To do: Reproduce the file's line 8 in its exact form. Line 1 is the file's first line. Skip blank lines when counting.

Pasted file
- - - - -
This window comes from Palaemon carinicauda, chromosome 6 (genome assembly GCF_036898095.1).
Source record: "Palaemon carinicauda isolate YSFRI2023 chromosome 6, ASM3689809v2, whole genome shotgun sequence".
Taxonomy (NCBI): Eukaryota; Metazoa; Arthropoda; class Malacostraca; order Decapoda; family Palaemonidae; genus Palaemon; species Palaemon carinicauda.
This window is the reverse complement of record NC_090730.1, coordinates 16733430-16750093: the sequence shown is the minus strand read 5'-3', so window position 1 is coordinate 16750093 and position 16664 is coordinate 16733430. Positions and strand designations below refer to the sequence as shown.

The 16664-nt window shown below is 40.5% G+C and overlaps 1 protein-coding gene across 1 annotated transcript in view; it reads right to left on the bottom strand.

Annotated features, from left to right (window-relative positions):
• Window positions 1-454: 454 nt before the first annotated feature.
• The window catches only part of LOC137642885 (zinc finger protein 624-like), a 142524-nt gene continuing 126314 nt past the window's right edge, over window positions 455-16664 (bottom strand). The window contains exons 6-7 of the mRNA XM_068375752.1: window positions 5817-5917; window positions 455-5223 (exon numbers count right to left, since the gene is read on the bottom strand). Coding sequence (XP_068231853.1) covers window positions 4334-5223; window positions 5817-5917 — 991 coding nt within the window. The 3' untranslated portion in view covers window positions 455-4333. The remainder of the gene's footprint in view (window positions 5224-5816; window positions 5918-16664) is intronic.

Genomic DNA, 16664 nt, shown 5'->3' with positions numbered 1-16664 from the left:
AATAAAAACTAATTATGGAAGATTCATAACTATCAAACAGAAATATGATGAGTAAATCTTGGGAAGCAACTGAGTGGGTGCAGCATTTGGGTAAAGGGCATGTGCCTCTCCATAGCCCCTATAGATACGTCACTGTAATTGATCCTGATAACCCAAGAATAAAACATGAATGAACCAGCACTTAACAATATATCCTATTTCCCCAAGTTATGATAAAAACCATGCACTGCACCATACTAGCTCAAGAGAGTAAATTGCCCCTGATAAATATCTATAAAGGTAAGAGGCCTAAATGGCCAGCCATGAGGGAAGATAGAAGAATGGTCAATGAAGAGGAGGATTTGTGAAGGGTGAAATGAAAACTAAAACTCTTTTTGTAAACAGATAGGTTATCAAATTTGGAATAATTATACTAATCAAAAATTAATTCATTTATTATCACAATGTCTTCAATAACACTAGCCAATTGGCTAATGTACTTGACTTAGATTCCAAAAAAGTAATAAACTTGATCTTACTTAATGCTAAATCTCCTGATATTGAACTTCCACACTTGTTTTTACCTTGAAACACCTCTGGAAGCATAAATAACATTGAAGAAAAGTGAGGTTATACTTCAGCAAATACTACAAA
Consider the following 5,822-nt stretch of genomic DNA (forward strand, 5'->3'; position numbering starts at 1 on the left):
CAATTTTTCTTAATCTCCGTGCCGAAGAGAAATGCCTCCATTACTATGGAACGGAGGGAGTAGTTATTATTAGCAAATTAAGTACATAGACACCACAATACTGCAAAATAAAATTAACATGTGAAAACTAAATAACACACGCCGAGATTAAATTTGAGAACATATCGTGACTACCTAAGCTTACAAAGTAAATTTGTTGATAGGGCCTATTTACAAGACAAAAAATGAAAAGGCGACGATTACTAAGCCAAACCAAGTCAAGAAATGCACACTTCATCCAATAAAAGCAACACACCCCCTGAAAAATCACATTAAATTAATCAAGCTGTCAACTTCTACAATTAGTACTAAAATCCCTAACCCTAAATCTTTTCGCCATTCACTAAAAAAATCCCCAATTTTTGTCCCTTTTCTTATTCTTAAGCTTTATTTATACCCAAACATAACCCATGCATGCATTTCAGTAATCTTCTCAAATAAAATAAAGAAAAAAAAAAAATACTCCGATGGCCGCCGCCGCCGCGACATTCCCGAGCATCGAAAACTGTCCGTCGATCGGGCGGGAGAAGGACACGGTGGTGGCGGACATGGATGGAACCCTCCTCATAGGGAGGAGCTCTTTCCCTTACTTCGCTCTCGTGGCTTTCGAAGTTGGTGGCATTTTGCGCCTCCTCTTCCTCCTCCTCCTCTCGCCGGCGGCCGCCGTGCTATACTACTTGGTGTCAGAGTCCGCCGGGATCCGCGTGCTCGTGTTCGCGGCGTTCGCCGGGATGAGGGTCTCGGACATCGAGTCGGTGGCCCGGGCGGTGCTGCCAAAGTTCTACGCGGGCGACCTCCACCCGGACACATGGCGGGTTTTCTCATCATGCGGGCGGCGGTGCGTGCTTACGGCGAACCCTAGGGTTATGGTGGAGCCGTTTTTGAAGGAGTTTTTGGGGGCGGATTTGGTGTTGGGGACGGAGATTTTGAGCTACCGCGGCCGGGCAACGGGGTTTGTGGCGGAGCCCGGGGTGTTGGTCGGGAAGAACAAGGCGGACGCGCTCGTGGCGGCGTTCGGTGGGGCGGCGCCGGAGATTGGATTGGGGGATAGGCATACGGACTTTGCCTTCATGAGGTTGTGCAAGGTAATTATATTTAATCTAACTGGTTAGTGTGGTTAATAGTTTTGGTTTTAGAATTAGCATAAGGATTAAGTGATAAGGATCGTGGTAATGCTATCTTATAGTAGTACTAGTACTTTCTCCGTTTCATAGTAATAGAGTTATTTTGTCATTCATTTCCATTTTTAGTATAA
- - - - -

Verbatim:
• The window catches only part of LOC137642885 (zinc finger protein 624-like), a 142524-nt gene continuing 126314 nt past the window's right edge, over window positions 455-16664 (bottom strand). The window contains exons 6-7 of the mRNA XM_068375752.1: window positions 5817-5917; window positions 455-5223 (exon numbers count right to left, since the gene is read on the bottom strand). Coding sequence (XP_068231853.1) covers window positions 4334-5223; window positions 5817-5917 — 991 coding nt within the window. The 3' untranslated portion in view covers window positions 455-4333. The remainder of the gene's footprint in view (window positions 5224-5816; window positions 5918-16664) is intronic.